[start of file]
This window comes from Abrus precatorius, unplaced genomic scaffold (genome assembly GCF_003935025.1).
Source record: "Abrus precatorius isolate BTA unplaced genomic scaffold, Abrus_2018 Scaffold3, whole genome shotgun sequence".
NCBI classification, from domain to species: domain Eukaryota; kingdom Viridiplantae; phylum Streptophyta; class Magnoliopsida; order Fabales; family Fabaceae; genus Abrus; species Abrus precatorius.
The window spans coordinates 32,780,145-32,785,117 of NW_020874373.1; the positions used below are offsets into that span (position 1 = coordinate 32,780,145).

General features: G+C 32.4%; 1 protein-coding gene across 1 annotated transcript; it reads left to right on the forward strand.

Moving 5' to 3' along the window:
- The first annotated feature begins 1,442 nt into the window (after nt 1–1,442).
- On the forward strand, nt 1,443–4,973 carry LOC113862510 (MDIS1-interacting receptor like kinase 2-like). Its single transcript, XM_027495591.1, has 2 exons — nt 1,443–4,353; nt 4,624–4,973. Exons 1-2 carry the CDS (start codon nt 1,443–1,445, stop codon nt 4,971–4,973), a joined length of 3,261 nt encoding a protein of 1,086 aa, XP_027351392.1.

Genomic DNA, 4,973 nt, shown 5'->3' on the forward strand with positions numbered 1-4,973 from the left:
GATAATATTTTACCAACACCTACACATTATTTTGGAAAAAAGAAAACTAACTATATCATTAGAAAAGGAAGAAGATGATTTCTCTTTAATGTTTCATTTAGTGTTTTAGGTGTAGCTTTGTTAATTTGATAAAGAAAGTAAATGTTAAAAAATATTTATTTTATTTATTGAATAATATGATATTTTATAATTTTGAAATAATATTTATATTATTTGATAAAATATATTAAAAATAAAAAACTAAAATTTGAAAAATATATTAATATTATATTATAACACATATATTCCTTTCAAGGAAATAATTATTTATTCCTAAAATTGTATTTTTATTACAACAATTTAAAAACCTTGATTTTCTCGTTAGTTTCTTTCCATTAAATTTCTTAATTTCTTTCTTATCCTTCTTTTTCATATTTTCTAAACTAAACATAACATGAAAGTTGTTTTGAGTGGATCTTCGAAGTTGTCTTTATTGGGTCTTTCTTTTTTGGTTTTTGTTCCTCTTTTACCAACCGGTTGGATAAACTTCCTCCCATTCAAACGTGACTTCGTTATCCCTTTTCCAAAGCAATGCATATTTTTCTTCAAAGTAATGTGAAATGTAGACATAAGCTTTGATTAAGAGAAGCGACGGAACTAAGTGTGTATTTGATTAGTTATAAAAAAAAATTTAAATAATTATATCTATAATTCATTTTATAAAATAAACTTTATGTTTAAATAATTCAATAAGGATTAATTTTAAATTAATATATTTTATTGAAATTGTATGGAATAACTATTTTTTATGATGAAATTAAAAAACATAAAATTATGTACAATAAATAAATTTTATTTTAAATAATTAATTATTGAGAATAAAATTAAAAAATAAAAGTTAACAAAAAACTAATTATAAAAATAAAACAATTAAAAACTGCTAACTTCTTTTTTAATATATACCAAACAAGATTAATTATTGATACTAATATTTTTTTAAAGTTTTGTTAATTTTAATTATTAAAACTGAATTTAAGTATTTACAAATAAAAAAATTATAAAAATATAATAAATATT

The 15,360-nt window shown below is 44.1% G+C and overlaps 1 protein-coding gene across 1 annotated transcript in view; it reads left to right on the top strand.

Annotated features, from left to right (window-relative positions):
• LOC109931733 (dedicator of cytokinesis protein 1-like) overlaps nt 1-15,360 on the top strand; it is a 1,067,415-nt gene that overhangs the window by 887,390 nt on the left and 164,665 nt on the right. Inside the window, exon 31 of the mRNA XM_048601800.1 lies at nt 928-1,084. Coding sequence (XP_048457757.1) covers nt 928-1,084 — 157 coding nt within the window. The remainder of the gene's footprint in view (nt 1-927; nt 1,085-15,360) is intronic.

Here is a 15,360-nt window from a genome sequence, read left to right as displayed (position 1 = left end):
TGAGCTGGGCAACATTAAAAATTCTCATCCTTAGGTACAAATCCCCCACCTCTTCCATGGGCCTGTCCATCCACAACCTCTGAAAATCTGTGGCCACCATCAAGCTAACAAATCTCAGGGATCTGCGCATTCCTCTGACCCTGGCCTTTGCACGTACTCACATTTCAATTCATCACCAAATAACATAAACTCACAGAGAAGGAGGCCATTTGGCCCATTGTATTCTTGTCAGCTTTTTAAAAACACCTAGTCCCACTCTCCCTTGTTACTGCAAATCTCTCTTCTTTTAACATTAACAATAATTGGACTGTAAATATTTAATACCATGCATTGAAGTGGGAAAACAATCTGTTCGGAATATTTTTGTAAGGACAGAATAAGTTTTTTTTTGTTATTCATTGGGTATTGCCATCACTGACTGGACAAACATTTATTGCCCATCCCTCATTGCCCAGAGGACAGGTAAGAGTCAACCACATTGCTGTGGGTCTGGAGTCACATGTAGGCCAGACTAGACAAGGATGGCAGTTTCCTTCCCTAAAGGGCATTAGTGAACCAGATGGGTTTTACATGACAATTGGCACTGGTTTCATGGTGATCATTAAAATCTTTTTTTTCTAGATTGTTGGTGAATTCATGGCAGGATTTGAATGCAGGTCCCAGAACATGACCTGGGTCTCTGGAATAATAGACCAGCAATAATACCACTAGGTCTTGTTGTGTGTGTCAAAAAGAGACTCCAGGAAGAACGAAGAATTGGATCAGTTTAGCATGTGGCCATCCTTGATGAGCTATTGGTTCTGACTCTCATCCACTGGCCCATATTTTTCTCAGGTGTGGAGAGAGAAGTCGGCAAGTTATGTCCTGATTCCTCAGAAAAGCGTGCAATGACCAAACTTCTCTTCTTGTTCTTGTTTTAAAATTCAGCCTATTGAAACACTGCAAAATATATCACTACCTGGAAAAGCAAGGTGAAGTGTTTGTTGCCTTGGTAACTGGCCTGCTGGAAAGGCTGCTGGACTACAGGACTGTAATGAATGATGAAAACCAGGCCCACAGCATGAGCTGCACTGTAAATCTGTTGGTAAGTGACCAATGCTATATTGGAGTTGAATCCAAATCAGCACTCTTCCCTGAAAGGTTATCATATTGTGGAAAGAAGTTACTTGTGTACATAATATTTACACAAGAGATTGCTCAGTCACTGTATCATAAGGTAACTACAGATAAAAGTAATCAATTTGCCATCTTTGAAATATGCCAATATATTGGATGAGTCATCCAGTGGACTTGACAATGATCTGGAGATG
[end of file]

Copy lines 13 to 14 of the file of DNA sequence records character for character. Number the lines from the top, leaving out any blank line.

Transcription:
• LOC109931733 (dedicator of cytokinesis protein 1-like) overlaps nt 1-15,360 on the top strand; it is a 1,067,415-nt gene that overhangs the window by 887,390 nt on the left and 164,665 nt on the right. Inside the window, exon 31 of the mRNA XM_048601800.1 lies at nt 928-1,084. Coding sequence (XP_048457757.1) covers nt 928-1,084 — 157 coding nt within the window. The remainder of the gene's footprint in view (nt 1-927; nt 1,085-15,360) is intronic.

Here is a 15,360-nt window from a genome sequence, read left to right as displayed (position 1 = left end):